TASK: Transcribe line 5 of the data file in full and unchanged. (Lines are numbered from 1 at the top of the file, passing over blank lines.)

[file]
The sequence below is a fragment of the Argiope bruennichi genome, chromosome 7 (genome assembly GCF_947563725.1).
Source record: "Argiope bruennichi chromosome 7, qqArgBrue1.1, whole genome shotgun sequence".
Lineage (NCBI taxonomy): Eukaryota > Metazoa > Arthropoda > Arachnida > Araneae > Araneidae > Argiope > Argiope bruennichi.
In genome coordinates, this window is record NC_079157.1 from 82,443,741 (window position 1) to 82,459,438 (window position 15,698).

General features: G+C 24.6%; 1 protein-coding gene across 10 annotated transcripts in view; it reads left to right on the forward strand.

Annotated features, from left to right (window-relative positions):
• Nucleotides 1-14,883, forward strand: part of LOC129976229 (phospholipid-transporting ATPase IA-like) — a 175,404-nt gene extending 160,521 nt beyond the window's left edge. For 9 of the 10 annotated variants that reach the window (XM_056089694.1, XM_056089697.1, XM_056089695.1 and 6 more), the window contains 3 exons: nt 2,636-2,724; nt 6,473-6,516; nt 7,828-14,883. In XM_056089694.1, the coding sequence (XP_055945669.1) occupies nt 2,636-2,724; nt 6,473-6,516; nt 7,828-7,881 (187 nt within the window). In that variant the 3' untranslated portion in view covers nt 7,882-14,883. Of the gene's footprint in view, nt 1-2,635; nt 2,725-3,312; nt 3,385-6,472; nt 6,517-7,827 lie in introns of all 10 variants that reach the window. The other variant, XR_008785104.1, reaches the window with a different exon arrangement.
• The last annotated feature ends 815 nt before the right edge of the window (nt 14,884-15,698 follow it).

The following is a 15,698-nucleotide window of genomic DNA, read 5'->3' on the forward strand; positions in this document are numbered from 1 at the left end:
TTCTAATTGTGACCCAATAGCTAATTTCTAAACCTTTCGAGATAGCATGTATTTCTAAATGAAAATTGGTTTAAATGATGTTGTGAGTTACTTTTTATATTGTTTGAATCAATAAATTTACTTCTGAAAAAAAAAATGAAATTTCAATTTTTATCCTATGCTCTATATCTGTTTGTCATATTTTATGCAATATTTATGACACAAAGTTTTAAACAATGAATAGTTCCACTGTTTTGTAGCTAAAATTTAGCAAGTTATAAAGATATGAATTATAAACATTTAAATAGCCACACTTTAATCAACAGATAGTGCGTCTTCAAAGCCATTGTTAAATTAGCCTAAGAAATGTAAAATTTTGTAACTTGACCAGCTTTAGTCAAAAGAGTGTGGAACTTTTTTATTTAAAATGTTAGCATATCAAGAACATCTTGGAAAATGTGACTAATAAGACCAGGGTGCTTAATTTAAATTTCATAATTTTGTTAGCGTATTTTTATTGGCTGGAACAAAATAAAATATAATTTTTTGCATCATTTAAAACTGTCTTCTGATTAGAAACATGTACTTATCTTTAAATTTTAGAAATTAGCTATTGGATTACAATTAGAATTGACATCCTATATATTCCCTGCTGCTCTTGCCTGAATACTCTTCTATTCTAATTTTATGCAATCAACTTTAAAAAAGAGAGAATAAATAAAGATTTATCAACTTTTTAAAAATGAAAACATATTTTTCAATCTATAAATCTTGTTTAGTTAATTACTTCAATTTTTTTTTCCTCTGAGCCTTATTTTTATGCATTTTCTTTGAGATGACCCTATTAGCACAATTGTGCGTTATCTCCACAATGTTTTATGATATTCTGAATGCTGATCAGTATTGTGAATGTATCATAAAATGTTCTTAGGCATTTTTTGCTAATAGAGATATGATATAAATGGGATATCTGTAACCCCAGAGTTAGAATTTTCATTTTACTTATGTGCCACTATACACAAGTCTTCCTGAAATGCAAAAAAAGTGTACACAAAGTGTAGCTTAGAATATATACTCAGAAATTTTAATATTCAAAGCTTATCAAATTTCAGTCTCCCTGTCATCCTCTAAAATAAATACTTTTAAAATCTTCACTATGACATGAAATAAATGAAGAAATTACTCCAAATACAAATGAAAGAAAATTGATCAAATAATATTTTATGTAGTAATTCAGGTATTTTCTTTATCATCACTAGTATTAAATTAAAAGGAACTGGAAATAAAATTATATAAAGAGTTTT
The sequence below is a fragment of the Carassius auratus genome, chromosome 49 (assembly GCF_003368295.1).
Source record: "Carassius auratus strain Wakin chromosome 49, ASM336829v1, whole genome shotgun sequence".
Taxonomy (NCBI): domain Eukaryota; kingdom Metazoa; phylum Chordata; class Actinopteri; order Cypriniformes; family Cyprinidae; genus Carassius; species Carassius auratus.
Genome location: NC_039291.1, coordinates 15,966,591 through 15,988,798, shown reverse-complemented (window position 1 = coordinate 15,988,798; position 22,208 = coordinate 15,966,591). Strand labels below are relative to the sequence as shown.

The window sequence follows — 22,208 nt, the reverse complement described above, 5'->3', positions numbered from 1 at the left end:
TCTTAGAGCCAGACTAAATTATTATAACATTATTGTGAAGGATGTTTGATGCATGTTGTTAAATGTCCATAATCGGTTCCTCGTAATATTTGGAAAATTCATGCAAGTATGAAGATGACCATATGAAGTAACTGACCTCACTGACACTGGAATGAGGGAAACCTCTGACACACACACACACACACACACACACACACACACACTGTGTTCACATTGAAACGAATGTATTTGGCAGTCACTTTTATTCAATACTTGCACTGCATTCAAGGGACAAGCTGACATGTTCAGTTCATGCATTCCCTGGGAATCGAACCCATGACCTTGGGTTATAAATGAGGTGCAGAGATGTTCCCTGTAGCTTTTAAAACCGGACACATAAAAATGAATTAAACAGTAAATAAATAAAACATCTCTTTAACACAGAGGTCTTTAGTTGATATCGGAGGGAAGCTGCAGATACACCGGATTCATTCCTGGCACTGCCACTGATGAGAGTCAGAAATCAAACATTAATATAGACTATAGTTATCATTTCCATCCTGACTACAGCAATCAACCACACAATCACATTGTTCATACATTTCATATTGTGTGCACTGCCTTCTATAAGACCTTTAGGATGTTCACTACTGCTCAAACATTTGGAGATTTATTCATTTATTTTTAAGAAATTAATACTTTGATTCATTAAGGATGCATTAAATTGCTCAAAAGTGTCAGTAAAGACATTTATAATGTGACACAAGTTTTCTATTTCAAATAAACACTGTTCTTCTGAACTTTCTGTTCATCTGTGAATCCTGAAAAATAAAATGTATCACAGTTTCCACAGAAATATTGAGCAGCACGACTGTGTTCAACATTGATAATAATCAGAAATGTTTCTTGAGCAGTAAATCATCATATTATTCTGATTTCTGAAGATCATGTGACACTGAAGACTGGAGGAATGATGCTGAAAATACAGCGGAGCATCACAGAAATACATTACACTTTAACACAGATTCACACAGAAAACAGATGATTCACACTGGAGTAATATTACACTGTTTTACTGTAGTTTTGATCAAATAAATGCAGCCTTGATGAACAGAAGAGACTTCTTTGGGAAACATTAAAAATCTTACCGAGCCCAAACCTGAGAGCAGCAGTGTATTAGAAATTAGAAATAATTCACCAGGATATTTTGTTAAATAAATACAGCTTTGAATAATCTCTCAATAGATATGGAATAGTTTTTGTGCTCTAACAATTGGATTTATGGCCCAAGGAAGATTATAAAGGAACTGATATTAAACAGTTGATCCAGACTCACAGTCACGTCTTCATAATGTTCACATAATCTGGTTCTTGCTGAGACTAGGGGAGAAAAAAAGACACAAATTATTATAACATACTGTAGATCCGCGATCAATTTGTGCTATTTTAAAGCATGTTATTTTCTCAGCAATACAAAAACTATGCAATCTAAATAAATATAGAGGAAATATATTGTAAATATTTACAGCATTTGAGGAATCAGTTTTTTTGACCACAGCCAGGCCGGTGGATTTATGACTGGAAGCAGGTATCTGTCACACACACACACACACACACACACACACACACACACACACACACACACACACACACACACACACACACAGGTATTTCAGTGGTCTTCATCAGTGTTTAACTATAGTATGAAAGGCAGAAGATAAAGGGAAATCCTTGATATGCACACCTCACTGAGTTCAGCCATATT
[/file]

General features: G+C 24.6%; 1 protein-coding gene across 10 annotated transcripts in view; it reads left to right on the forward strand.